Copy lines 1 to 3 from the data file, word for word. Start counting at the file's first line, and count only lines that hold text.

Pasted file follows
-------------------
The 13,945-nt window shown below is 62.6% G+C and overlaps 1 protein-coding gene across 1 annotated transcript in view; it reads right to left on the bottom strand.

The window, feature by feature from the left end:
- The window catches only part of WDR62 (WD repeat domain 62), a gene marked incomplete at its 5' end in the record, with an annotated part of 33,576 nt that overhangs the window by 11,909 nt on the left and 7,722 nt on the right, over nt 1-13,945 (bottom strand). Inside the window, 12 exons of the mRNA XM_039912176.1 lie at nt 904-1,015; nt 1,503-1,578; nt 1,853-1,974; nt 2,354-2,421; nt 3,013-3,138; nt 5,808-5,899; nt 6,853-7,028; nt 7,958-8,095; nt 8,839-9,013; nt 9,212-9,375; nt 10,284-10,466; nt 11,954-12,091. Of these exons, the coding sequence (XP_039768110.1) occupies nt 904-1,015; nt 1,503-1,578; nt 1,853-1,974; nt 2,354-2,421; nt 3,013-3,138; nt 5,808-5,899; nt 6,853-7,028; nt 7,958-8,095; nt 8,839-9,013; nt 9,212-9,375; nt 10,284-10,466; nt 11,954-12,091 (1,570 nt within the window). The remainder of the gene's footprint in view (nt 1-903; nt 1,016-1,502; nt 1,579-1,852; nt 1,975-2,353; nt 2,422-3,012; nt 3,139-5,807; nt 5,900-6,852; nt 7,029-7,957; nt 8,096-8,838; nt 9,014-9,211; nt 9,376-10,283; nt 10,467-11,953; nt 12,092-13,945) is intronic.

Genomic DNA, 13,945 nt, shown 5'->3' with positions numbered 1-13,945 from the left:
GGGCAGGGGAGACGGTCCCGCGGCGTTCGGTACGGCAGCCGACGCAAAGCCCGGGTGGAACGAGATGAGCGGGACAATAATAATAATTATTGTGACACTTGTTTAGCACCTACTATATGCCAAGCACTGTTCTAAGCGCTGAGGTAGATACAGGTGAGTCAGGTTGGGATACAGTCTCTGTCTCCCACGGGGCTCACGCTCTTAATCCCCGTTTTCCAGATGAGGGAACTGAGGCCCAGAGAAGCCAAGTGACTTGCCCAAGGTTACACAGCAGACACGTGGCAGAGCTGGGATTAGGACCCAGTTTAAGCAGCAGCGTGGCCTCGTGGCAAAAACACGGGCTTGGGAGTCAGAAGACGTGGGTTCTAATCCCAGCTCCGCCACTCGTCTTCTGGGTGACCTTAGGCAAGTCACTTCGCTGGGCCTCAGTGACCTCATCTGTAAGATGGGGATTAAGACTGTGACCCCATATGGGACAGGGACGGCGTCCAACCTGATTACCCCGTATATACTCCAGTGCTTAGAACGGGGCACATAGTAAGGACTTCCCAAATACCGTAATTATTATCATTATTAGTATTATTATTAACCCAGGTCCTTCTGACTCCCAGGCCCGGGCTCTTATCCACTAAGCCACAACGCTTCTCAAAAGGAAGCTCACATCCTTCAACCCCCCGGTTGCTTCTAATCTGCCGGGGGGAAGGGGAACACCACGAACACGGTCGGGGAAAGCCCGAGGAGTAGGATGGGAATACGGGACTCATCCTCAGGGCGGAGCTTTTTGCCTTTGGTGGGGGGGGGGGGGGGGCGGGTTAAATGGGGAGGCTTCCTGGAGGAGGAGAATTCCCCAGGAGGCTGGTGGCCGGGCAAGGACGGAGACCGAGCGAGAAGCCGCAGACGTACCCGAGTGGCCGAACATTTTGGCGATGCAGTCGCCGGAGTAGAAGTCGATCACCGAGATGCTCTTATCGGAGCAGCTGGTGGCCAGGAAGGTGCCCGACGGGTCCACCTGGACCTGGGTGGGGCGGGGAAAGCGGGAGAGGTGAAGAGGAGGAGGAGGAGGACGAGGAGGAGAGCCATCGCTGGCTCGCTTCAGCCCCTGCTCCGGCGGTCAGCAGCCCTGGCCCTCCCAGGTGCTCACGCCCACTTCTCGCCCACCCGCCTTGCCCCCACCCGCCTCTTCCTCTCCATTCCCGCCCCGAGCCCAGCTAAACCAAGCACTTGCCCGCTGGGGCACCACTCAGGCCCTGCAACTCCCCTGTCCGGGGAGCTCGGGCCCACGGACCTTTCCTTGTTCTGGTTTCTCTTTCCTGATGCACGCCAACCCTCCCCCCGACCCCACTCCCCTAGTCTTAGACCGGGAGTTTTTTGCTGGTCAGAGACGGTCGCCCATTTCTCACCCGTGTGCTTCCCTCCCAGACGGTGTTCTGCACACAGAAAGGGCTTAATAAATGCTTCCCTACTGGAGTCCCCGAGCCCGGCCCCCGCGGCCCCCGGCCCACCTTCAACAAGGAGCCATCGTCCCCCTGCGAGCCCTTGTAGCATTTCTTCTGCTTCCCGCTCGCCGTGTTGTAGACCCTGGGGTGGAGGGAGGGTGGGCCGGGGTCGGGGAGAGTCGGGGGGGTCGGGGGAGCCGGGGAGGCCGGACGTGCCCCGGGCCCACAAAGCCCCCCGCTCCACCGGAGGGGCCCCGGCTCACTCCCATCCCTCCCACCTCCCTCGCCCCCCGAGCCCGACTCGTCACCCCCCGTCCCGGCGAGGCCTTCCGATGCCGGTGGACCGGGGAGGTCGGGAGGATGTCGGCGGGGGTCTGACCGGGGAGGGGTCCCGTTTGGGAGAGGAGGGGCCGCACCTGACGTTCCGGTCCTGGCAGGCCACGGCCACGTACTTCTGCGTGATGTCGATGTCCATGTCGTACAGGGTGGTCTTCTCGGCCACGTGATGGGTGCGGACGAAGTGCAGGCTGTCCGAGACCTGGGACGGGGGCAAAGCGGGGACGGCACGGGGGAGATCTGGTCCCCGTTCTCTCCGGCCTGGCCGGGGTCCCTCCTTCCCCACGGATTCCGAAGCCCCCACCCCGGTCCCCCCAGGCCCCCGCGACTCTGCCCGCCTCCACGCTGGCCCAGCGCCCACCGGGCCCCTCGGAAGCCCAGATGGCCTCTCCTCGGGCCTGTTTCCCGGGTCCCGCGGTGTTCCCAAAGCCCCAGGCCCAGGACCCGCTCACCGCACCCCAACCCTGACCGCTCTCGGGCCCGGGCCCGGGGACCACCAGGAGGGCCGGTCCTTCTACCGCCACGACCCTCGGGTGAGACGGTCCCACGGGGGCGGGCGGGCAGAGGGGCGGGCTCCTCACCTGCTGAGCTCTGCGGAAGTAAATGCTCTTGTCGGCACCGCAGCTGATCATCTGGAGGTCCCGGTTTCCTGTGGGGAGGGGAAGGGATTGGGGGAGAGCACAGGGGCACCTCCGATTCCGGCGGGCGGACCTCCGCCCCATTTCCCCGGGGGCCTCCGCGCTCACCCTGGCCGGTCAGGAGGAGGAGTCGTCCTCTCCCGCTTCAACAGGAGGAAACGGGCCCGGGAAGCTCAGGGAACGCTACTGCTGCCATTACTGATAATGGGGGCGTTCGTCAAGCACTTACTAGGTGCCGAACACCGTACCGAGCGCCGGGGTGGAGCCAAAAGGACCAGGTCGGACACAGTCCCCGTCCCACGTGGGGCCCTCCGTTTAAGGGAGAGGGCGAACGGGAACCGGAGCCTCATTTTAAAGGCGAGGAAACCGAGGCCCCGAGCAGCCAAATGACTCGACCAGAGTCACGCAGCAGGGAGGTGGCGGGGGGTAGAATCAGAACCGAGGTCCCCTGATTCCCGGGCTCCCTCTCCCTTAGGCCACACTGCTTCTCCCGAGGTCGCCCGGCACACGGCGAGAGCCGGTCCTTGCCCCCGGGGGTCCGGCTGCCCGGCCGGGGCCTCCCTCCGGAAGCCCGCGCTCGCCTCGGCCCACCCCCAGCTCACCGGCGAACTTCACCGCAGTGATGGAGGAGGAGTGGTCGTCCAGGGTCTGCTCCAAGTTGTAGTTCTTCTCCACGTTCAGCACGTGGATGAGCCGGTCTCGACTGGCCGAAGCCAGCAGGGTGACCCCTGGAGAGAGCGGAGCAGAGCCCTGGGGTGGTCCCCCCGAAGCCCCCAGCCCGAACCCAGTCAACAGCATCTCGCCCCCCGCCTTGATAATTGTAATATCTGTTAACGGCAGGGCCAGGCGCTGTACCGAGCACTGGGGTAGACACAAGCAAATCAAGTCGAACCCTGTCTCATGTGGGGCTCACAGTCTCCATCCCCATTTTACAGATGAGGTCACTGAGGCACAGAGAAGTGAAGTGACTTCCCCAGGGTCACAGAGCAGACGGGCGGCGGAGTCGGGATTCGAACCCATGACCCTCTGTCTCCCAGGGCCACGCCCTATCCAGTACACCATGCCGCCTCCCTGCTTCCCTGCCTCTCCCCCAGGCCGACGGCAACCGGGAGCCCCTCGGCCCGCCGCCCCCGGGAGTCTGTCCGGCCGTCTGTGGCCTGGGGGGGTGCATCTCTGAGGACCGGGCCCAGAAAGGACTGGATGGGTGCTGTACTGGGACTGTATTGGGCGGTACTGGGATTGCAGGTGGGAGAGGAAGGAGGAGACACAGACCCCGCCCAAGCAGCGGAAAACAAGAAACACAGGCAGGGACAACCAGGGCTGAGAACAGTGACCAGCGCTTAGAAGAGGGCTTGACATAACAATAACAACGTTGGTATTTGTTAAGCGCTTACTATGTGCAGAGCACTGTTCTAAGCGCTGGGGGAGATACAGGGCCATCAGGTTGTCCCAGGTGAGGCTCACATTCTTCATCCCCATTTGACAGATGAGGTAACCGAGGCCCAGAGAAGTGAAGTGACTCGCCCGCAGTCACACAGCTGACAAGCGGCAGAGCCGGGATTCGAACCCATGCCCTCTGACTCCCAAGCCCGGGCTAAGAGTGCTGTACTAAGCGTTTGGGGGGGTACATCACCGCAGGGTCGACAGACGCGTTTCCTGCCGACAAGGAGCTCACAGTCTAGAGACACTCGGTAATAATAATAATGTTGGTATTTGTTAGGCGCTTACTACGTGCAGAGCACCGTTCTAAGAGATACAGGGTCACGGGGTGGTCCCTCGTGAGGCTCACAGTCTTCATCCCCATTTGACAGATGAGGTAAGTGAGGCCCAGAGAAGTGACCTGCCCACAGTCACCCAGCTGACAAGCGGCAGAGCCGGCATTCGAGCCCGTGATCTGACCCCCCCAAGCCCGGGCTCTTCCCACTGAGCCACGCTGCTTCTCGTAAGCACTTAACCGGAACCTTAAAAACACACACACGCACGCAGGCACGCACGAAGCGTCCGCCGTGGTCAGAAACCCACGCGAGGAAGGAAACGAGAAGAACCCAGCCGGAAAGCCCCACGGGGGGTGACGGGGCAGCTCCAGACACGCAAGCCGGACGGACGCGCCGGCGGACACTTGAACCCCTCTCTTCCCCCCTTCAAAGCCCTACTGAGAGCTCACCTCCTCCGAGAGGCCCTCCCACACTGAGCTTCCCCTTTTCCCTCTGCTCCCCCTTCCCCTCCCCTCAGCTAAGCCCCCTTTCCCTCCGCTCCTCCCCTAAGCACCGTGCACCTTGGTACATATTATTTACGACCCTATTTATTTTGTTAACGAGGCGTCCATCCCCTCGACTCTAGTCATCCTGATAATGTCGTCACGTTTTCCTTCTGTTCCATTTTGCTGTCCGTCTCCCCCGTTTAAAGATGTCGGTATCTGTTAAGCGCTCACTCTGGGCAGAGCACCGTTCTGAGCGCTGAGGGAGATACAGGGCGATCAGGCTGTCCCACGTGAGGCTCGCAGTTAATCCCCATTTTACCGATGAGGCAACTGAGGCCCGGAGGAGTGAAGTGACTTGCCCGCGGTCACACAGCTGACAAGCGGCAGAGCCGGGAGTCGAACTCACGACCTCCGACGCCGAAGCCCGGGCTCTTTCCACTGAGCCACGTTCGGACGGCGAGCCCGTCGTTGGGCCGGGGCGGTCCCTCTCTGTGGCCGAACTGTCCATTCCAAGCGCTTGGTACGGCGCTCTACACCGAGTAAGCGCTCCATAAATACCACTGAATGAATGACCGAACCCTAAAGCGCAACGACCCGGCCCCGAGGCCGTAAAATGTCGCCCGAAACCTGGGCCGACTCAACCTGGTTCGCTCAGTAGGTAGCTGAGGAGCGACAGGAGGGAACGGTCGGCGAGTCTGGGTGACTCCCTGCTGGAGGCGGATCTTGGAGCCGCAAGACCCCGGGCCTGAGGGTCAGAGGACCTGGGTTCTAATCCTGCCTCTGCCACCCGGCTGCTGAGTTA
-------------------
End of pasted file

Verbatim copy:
The 13,945-nt window shown below is 62.6% G+C and overlaps 1 protein-coding gene across 1 annotated transcript in view; it reads right to left on the bottom strand.

The window, feature by feature from the left end:
- The window catches only part of WDR62 (WD repeat domain 62), a gene marked incomplete at its 5' end in the record, with an annotated part of 33,576 nt that overhangs the window by 11,909 nt on the left and 7,722 nt on the right, over nt 1-13,945 (bottom strand). Inside the window, 12 exons of the mRNA XM_039912176.1 lie at nt 904-1,015; nt 1,503-1,578; nt 1,853-1,974; nt 2,354-2,421; nt 3,013-3,138; nt 5,808-5,899; nt 6,853-7,028; nt 7,958-8,095; nt 8,839-9,013; nt 9,212-9,375; nt 10,284-10,466; nt 11,954-12,091. Of these exons, the coding sequence (XP_039768110.1) occupies nt 904-1,015; nt 1,503-1,578; nt 1,853-1,974; nt 2,354-2,421; nt 3,013-3,138; nt 5,808-5,899; nt 6,853-7,028; nt 7,958-8,095; nt 8,839-9,013; nt 9,212-9,375; nt 10,284-10,466; nt 11,954-12,091 (1,570 nt within the window). The remainder of the gene's footprint in view (nt 1-903; nt 1,016-1,502; nt 1,579-1,852; nt 1,975-2,353; nt 2,422-3,012; nt 3,139-5,807; nt 5,900-6,852; nt 7,029-7,957; nt 8,096-8,838; nt 9,014-9,211; nt 9,376-10,283; nt 10,467-11,953; nt 12,092-13,945) is intronic.